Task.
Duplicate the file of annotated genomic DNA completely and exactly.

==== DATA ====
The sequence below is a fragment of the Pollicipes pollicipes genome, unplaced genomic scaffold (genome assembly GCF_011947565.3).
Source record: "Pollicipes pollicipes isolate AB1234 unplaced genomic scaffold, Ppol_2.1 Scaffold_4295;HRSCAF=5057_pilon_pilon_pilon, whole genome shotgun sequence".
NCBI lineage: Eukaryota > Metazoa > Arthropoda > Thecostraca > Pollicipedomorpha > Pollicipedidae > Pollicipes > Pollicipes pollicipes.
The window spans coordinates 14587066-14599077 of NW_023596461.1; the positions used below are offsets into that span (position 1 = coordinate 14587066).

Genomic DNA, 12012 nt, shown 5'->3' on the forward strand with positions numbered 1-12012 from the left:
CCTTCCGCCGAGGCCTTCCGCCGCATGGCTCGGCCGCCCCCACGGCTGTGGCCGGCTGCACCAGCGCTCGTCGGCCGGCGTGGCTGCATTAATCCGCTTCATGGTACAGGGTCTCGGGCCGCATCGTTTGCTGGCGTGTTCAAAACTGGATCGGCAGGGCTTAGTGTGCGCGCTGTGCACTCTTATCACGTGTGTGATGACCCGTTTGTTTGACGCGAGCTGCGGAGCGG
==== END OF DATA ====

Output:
The sequence below is a fragment of the Pollicipes pollicipes genome, unplaced genomic scaffold (genome assembly GCF_011947565.3).
Source record: "Pollicipes pollicipes isolate AB1234 unplaced genomic scaffold, Ppol_2.1 Scaffold_4295;HRSCAF=5057_pilon_pilon_pilon, whole genome shotgun sequence".
NCBI lineage: Eukaryota > Metazoa > Arthropoda > Thecostraca > Pollicipedomorpha > Pollicipedidae > Pollicipes > Pollicipes pollicipes.
The window spans coordinates 14587066-14599077 of NW_023596461.1; the positions used below are offsets into that span (position 1 = coordinate 14587066).

Genomic DNA, 12012 nt, shown 5'->3' on the forward strand with positions numbered 1-12012 from the left:
CCTTCCGCCGAGGCCTTCCGCCGCATGGCTCGGCCGCCCCCACGGCTGTGGCCGGCTGCACCAGCGCTCGTCGGCCGGCGTGGCTGCATTAATCCGCTTCATGGTACAGGGTCTCGGGCCGCATCGTTTGCTGGCGTGTTCAAAACTGGATCGGCAGGGCTTAGTGTGCGCGCTGTGCACTCTTATCACGTGTGTGATGACCCGTTTGTTTGACGCGAGCTGCGGAGCGG